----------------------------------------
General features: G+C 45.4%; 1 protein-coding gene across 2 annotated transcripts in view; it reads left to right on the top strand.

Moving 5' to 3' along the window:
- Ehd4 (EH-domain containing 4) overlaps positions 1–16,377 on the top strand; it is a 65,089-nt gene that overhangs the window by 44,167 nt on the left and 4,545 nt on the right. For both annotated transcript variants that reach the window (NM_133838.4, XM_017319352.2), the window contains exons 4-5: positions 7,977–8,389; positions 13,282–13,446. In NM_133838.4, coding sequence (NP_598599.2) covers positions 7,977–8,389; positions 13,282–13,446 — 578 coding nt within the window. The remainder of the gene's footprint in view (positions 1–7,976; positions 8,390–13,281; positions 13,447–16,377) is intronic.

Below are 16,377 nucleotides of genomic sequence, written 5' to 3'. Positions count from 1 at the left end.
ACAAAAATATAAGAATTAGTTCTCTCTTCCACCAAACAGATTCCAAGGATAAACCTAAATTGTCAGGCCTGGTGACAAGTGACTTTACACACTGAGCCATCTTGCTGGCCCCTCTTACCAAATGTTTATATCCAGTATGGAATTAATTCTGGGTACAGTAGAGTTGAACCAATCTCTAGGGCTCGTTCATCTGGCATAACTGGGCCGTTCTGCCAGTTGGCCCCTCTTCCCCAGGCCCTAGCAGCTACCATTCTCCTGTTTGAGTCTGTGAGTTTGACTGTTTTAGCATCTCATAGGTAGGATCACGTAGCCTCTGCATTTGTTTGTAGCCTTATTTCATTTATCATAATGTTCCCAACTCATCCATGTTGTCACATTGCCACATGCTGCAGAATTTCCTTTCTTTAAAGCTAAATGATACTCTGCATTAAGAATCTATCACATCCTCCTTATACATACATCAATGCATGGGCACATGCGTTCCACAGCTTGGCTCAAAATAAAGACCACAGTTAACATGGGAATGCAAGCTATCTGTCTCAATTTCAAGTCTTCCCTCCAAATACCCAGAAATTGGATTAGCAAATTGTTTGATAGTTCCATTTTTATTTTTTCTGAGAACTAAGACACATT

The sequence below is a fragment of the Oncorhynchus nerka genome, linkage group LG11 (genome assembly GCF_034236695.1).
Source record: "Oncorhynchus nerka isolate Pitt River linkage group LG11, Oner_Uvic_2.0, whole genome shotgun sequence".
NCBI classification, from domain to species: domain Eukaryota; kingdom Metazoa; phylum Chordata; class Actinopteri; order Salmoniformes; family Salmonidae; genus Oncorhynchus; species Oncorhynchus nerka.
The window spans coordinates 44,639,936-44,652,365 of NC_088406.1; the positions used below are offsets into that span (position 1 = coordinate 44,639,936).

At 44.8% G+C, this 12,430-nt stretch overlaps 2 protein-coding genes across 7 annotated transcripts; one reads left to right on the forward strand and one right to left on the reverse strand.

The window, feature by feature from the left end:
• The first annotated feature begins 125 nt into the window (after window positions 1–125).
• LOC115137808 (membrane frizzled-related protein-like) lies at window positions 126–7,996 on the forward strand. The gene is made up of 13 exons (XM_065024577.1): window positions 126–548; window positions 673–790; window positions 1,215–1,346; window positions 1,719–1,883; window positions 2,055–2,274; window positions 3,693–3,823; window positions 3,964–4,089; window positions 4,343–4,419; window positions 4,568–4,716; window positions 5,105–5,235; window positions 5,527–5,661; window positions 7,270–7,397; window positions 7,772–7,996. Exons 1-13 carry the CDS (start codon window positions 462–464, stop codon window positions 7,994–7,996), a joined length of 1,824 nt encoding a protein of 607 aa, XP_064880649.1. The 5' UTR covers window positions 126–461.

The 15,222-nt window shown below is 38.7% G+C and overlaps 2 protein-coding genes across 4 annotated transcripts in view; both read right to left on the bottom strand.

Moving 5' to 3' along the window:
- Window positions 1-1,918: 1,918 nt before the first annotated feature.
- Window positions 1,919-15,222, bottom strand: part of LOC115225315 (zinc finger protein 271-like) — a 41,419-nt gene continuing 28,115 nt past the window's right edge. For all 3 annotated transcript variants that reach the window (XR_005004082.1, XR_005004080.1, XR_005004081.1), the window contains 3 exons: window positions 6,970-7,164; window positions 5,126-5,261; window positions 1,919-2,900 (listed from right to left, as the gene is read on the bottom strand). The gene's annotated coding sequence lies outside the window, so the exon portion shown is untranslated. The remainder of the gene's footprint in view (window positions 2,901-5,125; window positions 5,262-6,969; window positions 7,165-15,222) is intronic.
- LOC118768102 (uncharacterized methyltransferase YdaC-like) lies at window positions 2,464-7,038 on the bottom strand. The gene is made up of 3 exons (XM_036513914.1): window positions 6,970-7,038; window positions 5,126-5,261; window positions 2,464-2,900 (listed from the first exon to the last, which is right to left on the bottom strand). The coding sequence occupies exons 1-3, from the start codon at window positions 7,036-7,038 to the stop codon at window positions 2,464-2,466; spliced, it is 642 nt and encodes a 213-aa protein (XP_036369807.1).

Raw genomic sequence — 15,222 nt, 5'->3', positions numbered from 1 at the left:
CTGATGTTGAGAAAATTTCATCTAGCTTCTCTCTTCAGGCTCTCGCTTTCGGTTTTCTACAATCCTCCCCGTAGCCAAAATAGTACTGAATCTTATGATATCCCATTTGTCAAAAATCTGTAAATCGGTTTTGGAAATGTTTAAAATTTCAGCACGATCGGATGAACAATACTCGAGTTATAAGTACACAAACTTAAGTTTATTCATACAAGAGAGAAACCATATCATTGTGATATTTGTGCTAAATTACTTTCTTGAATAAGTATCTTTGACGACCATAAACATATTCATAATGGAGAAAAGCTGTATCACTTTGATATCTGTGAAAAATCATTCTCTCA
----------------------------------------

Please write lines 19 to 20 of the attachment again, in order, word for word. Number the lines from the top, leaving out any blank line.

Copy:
Raw genomic sequence — 15,222 nt, 5'->3', positions numbered from 1 at the left:
CTGATGTTGAGAAAATTTCATCTAGCTTCTCTCTTCAGGCTCTCGCTTTCGGTTTTCTACAATCCTCCCCGTAGCCAAAATAGTACTGAATCTTATGATATCCCATTTGTCAAAAATCTGTAAATCGGTTTTGGAAATGTTTAAAATTTCAGCACGATCGGATGAACAATACTCGAGTTATAAGTACACAAACTTAAGTTTATTCATACAAGAGAGAAACCATATCATTGTGATATTTGTGCTAAATTACTTTCTTGAATAAGTATCTTTGACGACCATAAACATATTCATAATGGAGAAAAGCTGTATCACTTTGATATCTGTGAAAAATCATTCTCTCA